Use caution with this one.  Play some open strings and slightly (I said slightly) pull on the neck.  Does the sound waver a lot? If you see movement then something is definitely amiss.  Take it to your local luthier for repair.  If you don’t have lots of experience working on instruments, don’t try this at home.

The bridge is in the wrong spot

Incorrect bridge placement causes a banjo to fret out wrong up the neck.  It might sound okay open or in the lower frets, but the higher up  you go, the more out of tune it sounds.  Check the open string against the 12 fret of that same string.  They should be the same note an octave apart.  Use a tuner if your ear isn’t good enough.  If the fretted note is sharp, you need to pull the bridge back further towards the tailpiece.

The tailpiece doesn’t have enough pressure

It’s rare that this is a problem; most banjo players I’ve seen have too much pressure on the tailpiece.  However, you might want to double check that your bridge isn’t slipping around while playing.  This can be caused by a tailpiece that doesn’t have enough pressure on it.  People that play super hard tend to have this issue more than those playing at normal levels.

You are playing too hard

This is mostly a left-hand problem.  Just because a banjo has frets doesn’t mean you push the string in and it’s automatically in tune.  Nope.  If you have a lot of strength in your hands, you might overdo it and squeeze the strings right out of tune.  That’s right, you may not know your own strength Hercules.  Watch the strings when you play, are they bending slightly?  I see this a lot.

Incorrect placement of the capo

If you use a capo, make sure you have it in the right spot.  The banjo capo should sit next to the fret without being right on top of it.  Make sure the capo is STRAIGHT across.  If it is at some crazy angle, then that’s not helping your tuning.  Lastly, make sure you only tighten the capo as much as needed to get a clear sound.  Over tightening a capo can pull the strings out of tune.  This is why I recommend only capos whose pressure is adjustable.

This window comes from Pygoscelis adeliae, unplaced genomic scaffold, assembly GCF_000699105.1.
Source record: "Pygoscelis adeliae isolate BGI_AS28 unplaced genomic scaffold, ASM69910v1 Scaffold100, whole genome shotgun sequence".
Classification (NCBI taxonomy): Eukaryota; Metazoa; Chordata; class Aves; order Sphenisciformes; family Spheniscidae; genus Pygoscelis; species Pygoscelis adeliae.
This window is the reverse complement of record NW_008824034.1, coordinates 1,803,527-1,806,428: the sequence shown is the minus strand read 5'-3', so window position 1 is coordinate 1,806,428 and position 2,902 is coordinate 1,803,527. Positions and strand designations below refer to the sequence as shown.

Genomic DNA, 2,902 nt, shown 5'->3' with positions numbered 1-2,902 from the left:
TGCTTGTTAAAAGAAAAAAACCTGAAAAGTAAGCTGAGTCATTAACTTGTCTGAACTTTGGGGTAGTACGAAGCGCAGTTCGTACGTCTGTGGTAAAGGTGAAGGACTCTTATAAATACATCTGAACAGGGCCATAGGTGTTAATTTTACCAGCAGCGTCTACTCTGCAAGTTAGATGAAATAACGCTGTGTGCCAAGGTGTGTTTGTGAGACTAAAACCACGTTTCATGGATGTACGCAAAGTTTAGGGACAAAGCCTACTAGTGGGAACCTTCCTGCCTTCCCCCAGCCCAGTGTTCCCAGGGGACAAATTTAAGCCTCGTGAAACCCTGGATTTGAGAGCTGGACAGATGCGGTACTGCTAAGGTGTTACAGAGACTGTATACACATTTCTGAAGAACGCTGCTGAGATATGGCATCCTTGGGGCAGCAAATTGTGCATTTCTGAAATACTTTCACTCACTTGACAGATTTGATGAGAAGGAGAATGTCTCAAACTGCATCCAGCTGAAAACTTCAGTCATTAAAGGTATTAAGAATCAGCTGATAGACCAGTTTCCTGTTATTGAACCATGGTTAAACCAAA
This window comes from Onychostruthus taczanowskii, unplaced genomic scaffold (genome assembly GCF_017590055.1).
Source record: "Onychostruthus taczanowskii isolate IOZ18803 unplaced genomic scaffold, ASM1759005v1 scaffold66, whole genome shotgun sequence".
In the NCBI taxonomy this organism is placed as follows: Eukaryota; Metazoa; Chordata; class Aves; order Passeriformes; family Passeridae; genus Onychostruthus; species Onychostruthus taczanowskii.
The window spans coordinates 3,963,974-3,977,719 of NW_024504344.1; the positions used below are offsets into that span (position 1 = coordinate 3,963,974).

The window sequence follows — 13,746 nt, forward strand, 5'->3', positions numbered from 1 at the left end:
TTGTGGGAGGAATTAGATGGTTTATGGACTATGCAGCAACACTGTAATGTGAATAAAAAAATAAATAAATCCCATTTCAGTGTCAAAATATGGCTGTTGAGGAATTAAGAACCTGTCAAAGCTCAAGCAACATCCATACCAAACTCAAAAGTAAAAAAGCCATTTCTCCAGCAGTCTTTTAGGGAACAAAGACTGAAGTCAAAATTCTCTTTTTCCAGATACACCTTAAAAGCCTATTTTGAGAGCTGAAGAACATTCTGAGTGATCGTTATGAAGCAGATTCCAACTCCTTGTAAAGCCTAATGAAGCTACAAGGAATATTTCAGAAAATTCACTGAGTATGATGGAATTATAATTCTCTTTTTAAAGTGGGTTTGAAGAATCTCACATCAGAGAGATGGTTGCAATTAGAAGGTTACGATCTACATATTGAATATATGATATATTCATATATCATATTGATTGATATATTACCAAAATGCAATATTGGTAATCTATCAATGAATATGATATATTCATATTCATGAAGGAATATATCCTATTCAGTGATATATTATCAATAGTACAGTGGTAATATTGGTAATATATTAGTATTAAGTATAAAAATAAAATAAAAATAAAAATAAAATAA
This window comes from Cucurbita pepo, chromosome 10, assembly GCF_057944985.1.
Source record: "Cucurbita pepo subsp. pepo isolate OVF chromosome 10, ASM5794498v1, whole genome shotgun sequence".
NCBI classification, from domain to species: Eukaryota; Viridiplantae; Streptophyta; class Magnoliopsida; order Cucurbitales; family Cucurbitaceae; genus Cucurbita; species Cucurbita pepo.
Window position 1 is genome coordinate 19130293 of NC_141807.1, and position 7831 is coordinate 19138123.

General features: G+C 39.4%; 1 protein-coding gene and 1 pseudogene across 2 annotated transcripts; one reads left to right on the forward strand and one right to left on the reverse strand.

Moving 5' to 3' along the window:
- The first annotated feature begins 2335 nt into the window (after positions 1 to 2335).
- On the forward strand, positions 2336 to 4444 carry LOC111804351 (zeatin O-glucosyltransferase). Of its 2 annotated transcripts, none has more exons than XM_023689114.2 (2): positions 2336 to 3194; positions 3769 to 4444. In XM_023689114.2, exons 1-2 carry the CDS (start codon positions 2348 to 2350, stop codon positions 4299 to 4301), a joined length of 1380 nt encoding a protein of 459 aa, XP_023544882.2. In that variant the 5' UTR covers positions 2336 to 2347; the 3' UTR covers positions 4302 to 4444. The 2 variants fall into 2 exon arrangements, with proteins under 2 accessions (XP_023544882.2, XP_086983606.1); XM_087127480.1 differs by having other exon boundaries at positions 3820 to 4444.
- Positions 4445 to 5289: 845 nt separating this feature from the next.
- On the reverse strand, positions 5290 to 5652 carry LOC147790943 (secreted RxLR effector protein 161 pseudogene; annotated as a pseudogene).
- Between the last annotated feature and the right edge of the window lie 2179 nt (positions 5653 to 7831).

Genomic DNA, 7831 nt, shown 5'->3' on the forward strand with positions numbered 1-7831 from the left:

More Banjo setup Tips

  1. When you change strings, put some graphite in the nut slots.  I’ll sometimes take an old lead pencil and run it through the grooves of the nut.  This can help a banjo stay in tune better
  2. Stretch or bend the strings BEFORE playing.  I’ve found this helps a lot.  Grab the strings and bend them up and down before playing.  They will go out of tune.  Repeat until they start staying in tune better.
  3. Buy a clip-on tuner.  Now, I know what you’re thinking-how does that help me.  Well, you’re going to go out of tune a lot, so might as well get ready.  Have your tuner close by.
  4. Don’t play in direct sunlight or hot conditions if possible-Banjos hate this kind of weather.  I’ve found my banjo consistently sounds worse in really hot environments.  The more controlled the temperatures are, the more you’ll stay in tune.

Final Words about keeping a banjo in tune

When it is all said and done, there’s not much you can do to prevent a banjo from going out of tune entirely.  However, there are precautions you can take to prevent it from happening so much.  If after all your efforts of trying to keep that darn banjo in tune, and it still doesn’t work, I recommend a keyboard……..

Check out my favorite banjo tuning app